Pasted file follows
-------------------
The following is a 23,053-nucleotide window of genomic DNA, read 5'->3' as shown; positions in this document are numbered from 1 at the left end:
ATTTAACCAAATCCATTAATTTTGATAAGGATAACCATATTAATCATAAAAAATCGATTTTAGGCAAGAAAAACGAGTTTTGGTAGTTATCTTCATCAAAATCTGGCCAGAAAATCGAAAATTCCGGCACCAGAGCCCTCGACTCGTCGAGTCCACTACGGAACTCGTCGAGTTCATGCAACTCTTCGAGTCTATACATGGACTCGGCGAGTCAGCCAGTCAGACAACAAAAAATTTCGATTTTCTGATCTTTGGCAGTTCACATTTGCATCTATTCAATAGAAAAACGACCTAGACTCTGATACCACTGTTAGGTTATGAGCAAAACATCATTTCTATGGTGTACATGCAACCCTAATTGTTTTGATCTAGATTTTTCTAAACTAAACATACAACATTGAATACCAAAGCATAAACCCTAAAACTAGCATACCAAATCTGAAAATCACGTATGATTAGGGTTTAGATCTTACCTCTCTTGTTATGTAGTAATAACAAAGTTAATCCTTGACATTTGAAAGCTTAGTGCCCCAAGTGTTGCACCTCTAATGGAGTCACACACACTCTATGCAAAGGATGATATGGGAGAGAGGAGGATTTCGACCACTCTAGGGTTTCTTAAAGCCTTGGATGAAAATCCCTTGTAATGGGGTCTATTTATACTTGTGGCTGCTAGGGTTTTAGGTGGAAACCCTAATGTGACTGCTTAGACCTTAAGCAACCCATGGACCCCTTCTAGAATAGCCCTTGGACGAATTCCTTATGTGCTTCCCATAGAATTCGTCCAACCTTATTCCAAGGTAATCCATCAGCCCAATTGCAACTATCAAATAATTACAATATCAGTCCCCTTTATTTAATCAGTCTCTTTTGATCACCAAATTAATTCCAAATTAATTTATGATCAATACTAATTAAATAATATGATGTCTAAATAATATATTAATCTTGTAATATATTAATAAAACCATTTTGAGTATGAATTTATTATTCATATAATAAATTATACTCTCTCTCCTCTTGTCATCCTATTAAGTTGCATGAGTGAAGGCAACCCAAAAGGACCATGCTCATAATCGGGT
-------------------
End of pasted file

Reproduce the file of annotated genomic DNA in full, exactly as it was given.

The following is a 23,053-nucleotide window of genomic DNA, read 5'->3' as shown; positions in this document are numbered from 1 at the left end:
ATTTAACCAAATCCATTAATTTTGATAAGGATAACCATATTAATCATAAAAAATCGATTTTAGGCAAGAAAAACGAGTTTTGGTAGTTATCTTCATCAAAATCTGGCCAGAAAATCGAAAATTCCGGCACCAGAGCCCTCGACTCGTCGAGTCCACTACGGAACTCGTCGAGTTCATGCAACTCTTCGAGTCTATACATGGACTCGGCGAGTCAGCCAGTCAGACAACAAAAAATTTCGATTTTCTGATCTTTGGCAGTTCACATTTGCATCTATTCAATAGAAAAACGACCTAGACTCTGATACCACTGTTAGGTTATGAGCAAAACATCATTTCTATGGTGTACATGCAACCCTAATTGTTTTGATCTAGATTTTTCTAAACTAAACATACAACATTGAATACCAAAGCATAAACCCTAAAACTAGCATACCAAATCTGAAAATCACGTATGATTAGGGTTTAGATCTTACCTCTCTTGTTATGTAGTAATAACAAAGTTAATCCTTGACATTTGAAAGCTTAGTGCCCCAAGTGTTGCACCTCTAATGGAGTCACACACACTCTATGCAAAGGATGATATGGGAGAGAGGAGGATTTCGACCACTCTAGGGTTTCTTAAAGCCTTGGATGAAAATCCCTTGTAATGGGGTCTATTTATACTTGTGGCTGCTAGGGTTTTAGGTGGAAACCCTAATGTGACTGCTTAGACCTTAAGCAACCCATGGACCCCTTCTAGAATAGCCCTTGGACGAATTCCTTATGTGCTTCCCATAGAATTCGTCCAACCTTATTCCAAGGTAATCCATCAGCCCAATTGCAACTATCAAATAATTACAATATCAGTCCCCTTTATTTAATCAGTCTCTTTTGATCACCAAATTAATTCCAAATTAATTTATGATCAATACTAATTAAATAATATGATGTCTAAATAATATATTAATCTTGTAATATATTAATAAAACCATTTTGAGTATGAATTTATTATTCATATAATAAATTATACTCTCTCTCCTCTTGTCATCCTATTAAGTTGCATGAGTGAAGGCAACCCAAAAGGACCATGCTCATAATCGGGT